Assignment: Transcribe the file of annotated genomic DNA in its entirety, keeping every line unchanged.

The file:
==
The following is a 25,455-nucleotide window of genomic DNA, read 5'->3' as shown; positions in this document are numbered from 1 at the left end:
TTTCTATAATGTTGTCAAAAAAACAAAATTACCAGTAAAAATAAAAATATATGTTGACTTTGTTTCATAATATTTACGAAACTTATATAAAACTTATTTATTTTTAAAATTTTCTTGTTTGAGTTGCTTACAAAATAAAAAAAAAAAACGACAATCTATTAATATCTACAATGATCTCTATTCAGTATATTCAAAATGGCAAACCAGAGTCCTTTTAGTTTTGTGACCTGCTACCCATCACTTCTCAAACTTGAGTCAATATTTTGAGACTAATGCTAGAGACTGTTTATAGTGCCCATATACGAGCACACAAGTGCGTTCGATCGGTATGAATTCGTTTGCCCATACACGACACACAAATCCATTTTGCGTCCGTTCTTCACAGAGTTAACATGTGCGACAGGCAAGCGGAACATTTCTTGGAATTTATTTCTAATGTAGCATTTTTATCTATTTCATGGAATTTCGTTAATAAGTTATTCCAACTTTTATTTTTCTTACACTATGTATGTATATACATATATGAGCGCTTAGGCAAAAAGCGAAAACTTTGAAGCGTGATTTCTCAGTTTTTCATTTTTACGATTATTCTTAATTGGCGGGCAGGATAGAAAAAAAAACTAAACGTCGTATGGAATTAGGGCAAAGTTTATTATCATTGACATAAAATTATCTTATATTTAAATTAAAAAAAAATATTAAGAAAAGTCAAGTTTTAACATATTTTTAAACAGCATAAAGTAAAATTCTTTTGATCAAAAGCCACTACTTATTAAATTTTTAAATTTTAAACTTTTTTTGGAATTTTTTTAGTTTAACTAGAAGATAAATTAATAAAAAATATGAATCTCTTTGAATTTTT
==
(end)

The following is a 25,455-nucleotide window of genomic DNA, read 5'->3' as shown; positions in this document are numbered from 1 at the left end:
TTTCTATAATGTTGTCAAAAAAACAAAATTACCAGTAAAAATAAAAATATATGTTGACTTTGTTTCATAATATTTACGAAACTTATATAAAACTTATTTATTTTTAAAATTTTCTTGTTTGAGTTGCTTACAAAATAAAAAAAAAAAACGACAATCTATTAATATCTACAATGATCTCTATTCAGTATATTCAAAATGGCAAACCAGAGTCCTTTTAGTTTTGTGACCTGCTACCCATCACTTCTCAAACTTGAGTCAATATTTTGAGACTAATGCTAGAGACTGTTTATAGTGCCCATATACGAGCACACAAGTGCGTTCGATCGGTATGAATTCGTTTGCCCATACACGACACACAAATCCATTTTGCGTCCGTTCTTCACAGAGTTAACATGTGCGACAGGCAAGCGGAACATTTCTTGGAATTTATTTCTAATGTAGCATTTTTATCTATTTCATGGAATTTCGTTAATAAGTTATTCCAACTTTTATTTTTCTTACACTATGTATGTATATACATATATGAGCGCTTAGGCAAAAAGCGAAAACTTTGAAGCGTGATTTCTCAGTTTTTCATTTTTACGATTATTCTTAATTGGCGGGCAGGATAGAAAAAAAAACTAAACGTCGTATGGAATTAGGGCAAAGTTTATTATCATTGACATAAAATTATCTTATATTTAAATTAAAAAAAAATATTAAGAAAAGTCAAGTTTTAACATATTTTTAAACAGCATAAAGTAAAATTCTTTTGATCAAAAGCCACTACTTATTAAATTTTTAAATTTTAAACTTTTTTTGGAATTTTTTTAGTTTAACTAGAAGATAAATTAATAAAAAATATGAATCTCTTTGAATTTTT